Cloud security continues to be a lingering issue in cloud computing adoption. As more and more small businesses are jumping into the cloud bandwagon – partly due to marketing pitches made by cloud service providers – there will be more hacks coming up, for sure.
Sadly, people are often integrating the cloud into their daily life without really know about the consequences – this includes small business owners and/or decision makers. Actually, if you read a bit more about cloud security, you will soon realize that cloud computing is yet another form of computing. And when it comes to computing, hacking has always been a part of the mix.
Mat Honan story
Last week was a revelation to Mat Honan, a Wired Magazine senior writer who has just got his Apple iCloud account hacked – “thanks” to the security flaws in Apple’s and Amazon’s customer service procedures. You can find the full story from Honan’s article.
What has happened was this: The hacker assumed him/herself as Mat Honan, make use of the loopholes in Amazon customer care – then AppleCare – to gain access to Honan’s account. The hacker then wiped everything inside Honan’s Apple iCloud account – including everything stored in his iPad, iPhone and PC. The hacker also erased Honan’s Google account, and has attempted to take over Honan’s Twitter account.
My very own story
On a much smaller scale, I have experienced what Honan did; 3 months ago I have my Google account hacked. Seriously, writing about it still gives me a chill.
I was about to log into my Google account and found that I can’t do so because my password was changed some moment ago. I then follow through Google’s guide to get my password recovered. I received a new one via SMS and I was able to log in.
Alas, I found out that – although my Gmail and some other Google services I use were left unharmed, my Google+ account wasn’t that lucky. I have my Google+ account erased – including several Google+ Business Pages I have.
You know what, it’s super simple to delete a Google+ account – just log into your Google account, choose setting for Google+ and there you go: You will find an option to delete everything with one push of a button.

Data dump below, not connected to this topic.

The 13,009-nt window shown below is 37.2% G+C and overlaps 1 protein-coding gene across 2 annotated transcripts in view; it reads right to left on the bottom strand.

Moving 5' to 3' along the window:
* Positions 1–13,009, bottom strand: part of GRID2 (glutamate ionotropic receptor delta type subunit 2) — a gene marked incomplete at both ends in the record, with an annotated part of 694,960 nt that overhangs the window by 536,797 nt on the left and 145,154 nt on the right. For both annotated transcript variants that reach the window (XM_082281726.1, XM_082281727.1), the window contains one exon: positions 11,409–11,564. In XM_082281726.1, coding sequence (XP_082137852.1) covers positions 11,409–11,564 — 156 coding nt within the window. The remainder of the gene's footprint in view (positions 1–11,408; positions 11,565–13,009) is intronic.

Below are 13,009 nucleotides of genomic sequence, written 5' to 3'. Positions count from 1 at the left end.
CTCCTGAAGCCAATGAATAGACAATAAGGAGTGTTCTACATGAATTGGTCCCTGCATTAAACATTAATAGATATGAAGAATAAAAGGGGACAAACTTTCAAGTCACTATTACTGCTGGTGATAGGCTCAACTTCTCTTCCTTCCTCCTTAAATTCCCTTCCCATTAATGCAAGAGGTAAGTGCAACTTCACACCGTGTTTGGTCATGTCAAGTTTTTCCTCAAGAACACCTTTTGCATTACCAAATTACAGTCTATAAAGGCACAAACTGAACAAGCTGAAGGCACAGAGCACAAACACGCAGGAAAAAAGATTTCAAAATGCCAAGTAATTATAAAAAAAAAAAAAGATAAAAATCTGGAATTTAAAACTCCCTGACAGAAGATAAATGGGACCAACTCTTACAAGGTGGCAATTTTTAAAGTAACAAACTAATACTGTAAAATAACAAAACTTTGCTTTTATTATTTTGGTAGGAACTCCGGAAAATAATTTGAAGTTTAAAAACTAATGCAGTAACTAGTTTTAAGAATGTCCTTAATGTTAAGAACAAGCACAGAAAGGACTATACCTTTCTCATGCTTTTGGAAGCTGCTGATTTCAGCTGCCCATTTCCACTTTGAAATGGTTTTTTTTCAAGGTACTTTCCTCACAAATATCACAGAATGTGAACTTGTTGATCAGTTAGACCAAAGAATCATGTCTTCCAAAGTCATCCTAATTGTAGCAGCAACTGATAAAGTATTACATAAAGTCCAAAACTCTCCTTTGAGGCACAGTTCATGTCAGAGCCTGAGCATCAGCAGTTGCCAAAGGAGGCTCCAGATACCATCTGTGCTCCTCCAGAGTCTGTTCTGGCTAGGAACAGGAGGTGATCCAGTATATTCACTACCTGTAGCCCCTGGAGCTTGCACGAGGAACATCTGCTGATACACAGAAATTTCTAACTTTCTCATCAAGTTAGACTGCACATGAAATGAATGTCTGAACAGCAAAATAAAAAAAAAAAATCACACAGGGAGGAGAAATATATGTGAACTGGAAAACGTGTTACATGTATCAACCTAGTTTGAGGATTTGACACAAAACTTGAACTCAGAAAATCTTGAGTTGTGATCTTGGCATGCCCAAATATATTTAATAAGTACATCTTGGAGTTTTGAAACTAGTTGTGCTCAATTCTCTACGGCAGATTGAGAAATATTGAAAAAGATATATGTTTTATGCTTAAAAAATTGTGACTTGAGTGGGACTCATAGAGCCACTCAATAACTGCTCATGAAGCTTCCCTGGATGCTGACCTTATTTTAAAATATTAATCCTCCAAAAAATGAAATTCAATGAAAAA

I’ve contacted Google+ via their feedback form, but I received no reply. Oh well… I didn’t blame them. It was my mistake. How so?
Lessons learned: Change your password often and backup, backup, backup!
What I learn from my incident – and Mat Honan’s – is this: You should take a much more serious action in backing up your sensitive data. In theory, I know I need to backup everything on regular basis. But for some reasons or another, I am being lenient toward safety measures related to my data – even though I run my business online.
What’s more, although I know the fact that we need to change our passwords on regular basis, I didn’t do it. I know I should change my password regularly with those different from what I’ve been using for my other apps; I know I should use uppercase, lowercase and numbers to make it difficult to break. But I didn’t do it.
It’s easy for me or Mat Honan to blame Apple, Amazon, and Google for letting hackers stole our account. However, we do share our mistakes. As D’Arcy Norman said in response to Honan’s hack attack, “Why the **** didn’t you have a backup?”
The second lesson learned is this: From time to time, we always blame the technology for not being reliable. Cloud computing is powerful, but just like any other computing forms, it’s vulnerable to attacks, even though it is said to be more secure than the non-cloud counterparts.
The main problem is not in the cloud technology, really – it’s, again, the force majeure – and the human factor. Customer service policies and procedures need to be more careful in handling everything with regard to personal information, including login details. The staffs are also need to be more aware about cyber crimes, and how they are using the procedure loopholes to gain access illegally.
And from time to time again, never ever write down or type your customers’ credentials for whatever reasons – because if it was stolen, the impact would be devastating.
Indeed, cloud security is the responsibility of both cloud vendors and their clients. Pointing fingers won’t work; things happen and we can’t turn back time. Rather, it’s best to collaborate in securing the cloud services.
So, what do you think – should small business trust the cloud or not?
I trust the cloud – with an asterisk